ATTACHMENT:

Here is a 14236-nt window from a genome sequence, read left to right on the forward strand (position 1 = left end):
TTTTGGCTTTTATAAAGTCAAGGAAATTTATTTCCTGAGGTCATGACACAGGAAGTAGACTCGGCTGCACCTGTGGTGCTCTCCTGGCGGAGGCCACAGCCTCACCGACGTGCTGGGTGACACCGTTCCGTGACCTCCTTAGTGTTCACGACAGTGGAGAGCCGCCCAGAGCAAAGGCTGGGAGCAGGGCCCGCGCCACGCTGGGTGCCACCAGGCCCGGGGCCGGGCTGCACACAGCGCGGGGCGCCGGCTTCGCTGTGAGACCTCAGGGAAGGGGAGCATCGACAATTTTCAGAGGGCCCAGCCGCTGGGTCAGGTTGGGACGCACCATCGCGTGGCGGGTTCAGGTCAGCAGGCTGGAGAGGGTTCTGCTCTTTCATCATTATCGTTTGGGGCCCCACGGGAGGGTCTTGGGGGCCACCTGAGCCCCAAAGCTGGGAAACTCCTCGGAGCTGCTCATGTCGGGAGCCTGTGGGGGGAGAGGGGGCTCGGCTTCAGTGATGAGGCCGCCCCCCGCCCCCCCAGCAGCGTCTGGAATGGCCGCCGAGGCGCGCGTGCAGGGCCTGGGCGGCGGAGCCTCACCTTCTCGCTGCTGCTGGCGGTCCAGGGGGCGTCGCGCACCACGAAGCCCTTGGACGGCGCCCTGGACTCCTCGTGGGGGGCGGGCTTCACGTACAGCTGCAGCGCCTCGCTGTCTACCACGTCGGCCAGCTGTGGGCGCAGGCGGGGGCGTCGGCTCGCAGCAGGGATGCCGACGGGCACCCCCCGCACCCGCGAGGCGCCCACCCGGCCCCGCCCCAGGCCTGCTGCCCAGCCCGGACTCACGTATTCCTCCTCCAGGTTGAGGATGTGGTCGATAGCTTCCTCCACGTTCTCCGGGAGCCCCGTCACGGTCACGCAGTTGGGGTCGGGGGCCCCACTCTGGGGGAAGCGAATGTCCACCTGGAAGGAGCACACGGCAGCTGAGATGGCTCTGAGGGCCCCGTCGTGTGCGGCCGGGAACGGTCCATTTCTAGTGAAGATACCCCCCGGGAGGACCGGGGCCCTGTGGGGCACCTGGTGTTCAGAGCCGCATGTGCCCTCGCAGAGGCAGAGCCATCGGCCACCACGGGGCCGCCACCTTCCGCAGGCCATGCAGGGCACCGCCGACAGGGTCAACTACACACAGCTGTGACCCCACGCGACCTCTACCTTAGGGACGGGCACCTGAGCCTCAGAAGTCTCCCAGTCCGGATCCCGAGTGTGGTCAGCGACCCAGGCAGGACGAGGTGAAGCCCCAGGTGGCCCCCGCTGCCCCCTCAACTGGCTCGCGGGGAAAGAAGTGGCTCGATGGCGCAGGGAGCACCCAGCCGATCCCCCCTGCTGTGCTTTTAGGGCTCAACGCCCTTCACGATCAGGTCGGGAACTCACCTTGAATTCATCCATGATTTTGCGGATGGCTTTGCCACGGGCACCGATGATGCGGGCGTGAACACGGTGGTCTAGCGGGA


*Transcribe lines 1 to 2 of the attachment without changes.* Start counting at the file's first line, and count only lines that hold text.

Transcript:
Here is a 14236-nt window from a genome sequence, read left to right on the forward strand (position 1 = left end):
TTTTGGCTTTTATAAAGTCAAGGAAATTTATTTCCTGAGGTCATGACACAGGAAGTAGACTCGGCTGCACCTGTGGTGCTCTCCTGGCGGAGGCCACAGCCTCACCGACGTGCTGGGTGACACCGTTCCGTGACCTCCTTAGTGTTCACGACAGTGGAGAGCCGCCCAGAGCAAAGGCTGGGAGCAGGGCCCGCGCCACGCTGGGTGCCACCAGGCCCGGGGCCGGGCTGCACACAGCGCGGGGCGCCGGCTTCGCTGTGAGACCTCAGGGAAGGGGAGCATCGACAATTTTCAGAGGGCCCAGCCGCTGGGTCAGGTTGGGACGCACCATCGCGTGGCGGGTTCAGGTCAGCAGGCTGGAGAGGGTTCTGCTCTTTCATCATTATCGTTTGGGGCCCCACGGGAGGGTCTTGGGGGCCACCTGAGCCCCAAAGCTGGGAAACTCCTCGGAGCTGCTCATGTCGGGAGCCTGTGGGGGGAGAGGGGGCTCGGCTTCAGTGATGAGGCCGCCCCCCGCCCCCCCAGCAGCGTCTGGAATGGCCGCCGAGGCGCGCGTGCAGGGCCTGGGCGGCGGAGCCTCACCTTCTCGCTGCTGCTGGCGGTCCAGGGGGCGTCGCGCACCACGAAGCCCTTGGACGGCGCCCTGGACTCCTCGTGGGGGGCGGGCTTCACGTACAGCTGCAGCGCCTCGCTGTCTACCACGTCGGCCAGCTGTGGGCGCAGGCGGGGGCGTCGGCTCGCAGCAGGGATGCCGACGGGCACCCCCCGCACCCGCGAGGCGCCCACCCGGCCCCGCCCCAGGCCTGCTGCCCAGCCCGGACTCACGTATTCCTCCTCCAGGTTGAGGATGTGGTCGATAGCTTCCTCCACGTTCTCCGGGAGCCCCGTCACGGTCACGCAGTTGGGGTCGGGGGCCCCACTCTGGGGGAAGCGAATGTCCACCTGGAAGGAGCACACGGCAGCTGAGATGGCTCTGAGGGCCCCGTCGTGTGCGGCCGGGAACGGTCCATTTCTAGTGAAGATACCCCCCGGGAGGACCGGGGCCCTGTGGGGCACCTGGTGTTCAGAGCCGCATGTGCCCTCGCAGAGGCAGAGCCATCGGCCACCACGGGGCCGCCACCTTCCGCAGGCCATGCAGGGCACCGCCGACAGGGTCAACTACACACAGCTGTGACCCCACGCGACCTCTACCTTAGGGACGGGCACCTGAGCCTCAGAAGTCTCCCAGTCCGGATCCCGAGTGTGGTCAGCGACCCAGGCAGGACGAGGTGAAGCCCCAGGTGGCCCCCGCTGCCCCCTCAACTGGCTCGCGGGGAAAGAAGTGGCTCGATGGCGCAGGGAGCACCCAGCCGATCCCCCCTGCTGTGCTTTTAGGGCTCAACGCCCTTCACGATCAGGTCGGGAACTCACCTTGAATTCATCCATGATTTTGCGGATGGCTTTGCCACGGGCACCGATGATGCGGGCGTGAACACGGTGGTCTAGCGGGA